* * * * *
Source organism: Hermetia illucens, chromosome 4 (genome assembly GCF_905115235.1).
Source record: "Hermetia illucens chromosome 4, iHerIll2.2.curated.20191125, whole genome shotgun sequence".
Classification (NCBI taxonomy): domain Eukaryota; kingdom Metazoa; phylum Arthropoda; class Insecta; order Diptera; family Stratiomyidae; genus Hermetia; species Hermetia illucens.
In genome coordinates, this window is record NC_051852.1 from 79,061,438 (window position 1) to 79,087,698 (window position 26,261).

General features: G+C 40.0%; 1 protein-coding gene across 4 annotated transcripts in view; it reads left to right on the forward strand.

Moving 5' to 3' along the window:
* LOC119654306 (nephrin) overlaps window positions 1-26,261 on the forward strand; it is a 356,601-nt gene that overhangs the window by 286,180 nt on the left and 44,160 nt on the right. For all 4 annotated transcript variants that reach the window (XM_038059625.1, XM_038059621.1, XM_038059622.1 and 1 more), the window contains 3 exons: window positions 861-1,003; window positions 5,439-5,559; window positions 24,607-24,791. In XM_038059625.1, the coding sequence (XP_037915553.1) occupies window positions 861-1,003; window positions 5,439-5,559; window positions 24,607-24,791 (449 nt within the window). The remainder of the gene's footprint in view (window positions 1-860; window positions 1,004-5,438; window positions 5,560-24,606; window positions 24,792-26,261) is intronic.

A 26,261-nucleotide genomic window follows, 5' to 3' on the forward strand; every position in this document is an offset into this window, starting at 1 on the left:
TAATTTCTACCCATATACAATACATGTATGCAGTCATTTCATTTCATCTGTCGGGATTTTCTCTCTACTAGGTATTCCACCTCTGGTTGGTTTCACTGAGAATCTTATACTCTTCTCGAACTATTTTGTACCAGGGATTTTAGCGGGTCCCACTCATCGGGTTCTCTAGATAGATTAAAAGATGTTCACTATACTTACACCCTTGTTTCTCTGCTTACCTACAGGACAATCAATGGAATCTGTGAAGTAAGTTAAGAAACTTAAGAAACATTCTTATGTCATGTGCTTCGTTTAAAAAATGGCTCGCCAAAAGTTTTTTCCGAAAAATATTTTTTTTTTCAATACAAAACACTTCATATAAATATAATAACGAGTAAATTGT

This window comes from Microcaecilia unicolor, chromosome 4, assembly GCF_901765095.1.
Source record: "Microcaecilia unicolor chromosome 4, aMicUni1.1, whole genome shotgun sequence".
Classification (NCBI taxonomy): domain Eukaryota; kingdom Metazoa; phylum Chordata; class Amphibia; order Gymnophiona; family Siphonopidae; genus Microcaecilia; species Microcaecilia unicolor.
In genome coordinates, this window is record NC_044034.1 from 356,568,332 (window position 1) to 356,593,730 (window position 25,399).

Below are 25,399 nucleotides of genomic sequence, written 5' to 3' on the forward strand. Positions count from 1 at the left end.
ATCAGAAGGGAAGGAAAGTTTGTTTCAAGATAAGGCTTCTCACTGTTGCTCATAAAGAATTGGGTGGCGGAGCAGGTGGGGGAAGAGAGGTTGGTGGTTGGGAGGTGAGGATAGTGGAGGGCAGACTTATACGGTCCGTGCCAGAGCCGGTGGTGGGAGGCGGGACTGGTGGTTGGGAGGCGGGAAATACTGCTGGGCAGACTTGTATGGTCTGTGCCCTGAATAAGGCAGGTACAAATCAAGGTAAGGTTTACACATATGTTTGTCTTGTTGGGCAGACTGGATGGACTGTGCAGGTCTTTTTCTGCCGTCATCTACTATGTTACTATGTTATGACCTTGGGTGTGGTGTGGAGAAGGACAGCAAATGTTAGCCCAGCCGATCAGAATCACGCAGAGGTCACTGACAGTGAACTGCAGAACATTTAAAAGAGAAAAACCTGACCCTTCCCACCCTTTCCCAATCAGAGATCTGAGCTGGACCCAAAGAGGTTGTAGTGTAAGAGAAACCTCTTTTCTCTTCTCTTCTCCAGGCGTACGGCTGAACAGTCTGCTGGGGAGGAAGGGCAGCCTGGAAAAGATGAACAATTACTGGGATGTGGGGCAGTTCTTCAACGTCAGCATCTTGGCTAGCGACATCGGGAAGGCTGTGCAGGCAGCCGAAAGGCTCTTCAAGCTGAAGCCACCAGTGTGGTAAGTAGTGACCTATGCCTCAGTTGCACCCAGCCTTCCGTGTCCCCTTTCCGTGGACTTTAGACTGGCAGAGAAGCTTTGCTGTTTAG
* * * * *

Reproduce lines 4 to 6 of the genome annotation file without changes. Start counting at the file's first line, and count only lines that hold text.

In genome coordinates, this window is record NC_051852.1 from 79,061,438 (window position 1) to 79,087,698 (window position 26,261).

General features: G+C 40.0%; 1 protein-coding gene across 4 annotated transcripts in view; it reads left to right on the forward strand.

Moving 5' to 3' along the window: